Tony's base preference is to start two Guards, one Wing, and two Posts, and then adjust from there according to the flow of the game. For the sake of offensive versatility, Tony would ideally like to have two Guards on the floor at any given time, so that Guards can rotate through the Mover positions over time to keep the defense honest. In a pinch, a Wing with solid handles can be the second Guard in a given lineup, such as Joe Harris in the earlier example. Time will tell if Hunter or Anthony can similarly fill this role.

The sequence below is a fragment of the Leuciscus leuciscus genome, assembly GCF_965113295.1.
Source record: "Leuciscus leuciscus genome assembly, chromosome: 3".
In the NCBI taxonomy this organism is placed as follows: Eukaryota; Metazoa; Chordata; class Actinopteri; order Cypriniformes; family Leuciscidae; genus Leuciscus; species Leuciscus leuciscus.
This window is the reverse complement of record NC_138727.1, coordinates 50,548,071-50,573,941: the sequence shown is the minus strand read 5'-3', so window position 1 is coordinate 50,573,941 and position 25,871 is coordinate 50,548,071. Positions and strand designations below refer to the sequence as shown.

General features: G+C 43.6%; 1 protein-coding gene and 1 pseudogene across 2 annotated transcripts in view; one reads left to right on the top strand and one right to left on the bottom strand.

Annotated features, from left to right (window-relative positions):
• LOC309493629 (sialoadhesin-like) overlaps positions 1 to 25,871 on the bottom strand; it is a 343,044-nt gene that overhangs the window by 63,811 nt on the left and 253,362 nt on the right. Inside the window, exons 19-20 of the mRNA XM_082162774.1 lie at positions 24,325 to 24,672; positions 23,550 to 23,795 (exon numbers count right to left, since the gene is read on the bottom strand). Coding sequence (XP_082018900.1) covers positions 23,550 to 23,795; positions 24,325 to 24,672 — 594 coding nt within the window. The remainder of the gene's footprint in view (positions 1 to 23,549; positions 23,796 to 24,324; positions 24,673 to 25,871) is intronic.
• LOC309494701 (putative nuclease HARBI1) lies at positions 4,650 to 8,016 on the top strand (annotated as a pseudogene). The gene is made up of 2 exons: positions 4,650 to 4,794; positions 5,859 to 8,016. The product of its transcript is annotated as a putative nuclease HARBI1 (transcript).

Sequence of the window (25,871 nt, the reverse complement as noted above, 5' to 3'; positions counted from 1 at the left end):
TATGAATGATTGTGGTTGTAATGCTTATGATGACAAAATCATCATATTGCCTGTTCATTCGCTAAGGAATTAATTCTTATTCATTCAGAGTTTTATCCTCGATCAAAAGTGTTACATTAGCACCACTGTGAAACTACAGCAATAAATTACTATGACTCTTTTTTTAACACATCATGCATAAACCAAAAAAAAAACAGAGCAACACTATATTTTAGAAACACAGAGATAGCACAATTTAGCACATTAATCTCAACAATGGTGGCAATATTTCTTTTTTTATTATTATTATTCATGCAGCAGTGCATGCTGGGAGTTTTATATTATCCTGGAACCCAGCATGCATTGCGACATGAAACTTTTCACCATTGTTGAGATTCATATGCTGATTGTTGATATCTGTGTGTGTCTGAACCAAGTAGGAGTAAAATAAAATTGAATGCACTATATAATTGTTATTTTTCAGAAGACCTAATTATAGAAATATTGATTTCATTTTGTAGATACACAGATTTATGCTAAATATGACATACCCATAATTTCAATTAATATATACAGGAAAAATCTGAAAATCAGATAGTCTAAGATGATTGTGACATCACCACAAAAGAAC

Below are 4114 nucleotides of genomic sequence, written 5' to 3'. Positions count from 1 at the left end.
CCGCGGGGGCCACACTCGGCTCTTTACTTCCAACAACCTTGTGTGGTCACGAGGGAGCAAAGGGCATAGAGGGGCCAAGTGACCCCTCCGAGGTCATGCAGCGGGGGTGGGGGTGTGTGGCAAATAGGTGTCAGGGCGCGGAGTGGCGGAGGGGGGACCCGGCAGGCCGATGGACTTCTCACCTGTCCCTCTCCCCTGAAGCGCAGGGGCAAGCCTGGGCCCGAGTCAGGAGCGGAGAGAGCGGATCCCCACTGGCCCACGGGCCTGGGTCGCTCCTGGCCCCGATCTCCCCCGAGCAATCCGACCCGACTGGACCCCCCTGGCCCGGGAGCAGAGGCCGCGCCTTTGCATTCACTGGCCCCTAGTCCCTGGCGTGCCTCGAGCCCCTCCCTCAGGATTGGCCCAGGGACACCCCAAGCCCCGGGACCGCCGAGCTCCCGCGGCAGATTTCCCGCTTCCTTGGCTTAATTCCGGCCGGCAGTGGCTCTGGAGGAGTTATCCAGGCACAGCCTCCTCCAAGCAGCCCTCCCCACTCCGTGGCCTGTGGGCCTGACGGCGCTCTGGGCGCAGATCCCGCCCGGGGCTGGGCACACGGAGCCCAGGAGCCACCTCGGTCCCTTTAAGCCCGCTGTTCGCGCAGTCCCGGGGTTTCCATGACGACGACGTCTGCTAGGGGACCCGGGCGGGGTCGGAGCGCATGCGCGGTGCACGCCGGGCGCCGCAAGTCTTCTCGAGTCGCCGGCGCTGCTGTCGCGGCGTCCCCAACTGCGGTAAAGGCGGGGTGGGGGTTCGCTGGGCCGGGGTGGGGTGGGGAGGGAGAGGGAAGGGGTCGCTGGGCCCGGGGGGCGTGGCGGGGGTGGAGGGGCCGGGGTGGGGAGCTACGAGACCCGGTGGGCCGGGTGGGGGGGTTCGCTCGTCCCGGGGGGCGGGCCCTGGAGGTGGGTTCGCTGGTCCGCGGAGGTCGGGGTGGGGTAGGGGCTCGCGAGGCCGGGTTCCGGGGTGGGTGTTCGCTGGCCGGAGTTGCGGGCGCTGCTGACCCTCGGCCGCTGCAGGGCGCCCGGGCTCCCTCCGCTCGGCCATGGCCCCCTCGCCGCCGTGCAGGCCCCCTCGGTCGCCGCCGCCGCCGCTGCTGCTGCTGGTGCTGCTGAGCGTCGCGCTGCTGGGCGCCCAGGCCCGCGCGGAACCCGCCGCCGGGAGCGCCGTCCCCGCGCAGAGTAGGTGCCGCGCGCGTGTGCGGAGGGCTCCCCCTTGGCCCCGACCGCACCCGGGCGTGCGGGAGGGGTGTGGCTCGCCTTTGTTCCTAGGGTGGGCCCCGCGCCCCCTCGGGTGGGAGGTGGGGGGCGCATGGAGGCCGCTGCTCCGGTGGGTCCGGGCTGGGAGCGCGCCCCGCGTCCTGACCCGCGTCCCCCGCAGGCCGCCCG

In terms of Tony's preferred depth, and how he likes to use his 13 scholarships, we've seen that this staff doesn't want to take more than 11 players dressed into the game, and will redshirt players to avoid getting to 12 or 13. We've played fine with 10 players as well, though dropping to 9 invites major depth risks should injuries occur. In the past, Tony aimed high, recruiting the summer before anticipating attrition, targeting 12 or even 13 players in the expectation that a transfer would even it back out. But when that attrition doesn't occur, as in the 2016 offseason, you wind up with too deep a roster (yes that's a thing). For right now, I'm predicting Tony targets 11 eligibile players for the start of the 2018 season, which is enough to allow 1 loss next offseason without negatively affecting playable depth for that year. Two losses next offseason would force the staff to grab a late 2018 recruit (not unprecedented for our staff) or again go the grad transfer route. But as such, I think the 2018 recruiting effort is aiming for a roster of 11 players, and anyone beyond that will be a "draft and stash" type, a high upside project that Tony can redshirt. I see a breakdown of three-four guards, two-three wings (so six total on the perimeter), and five posts.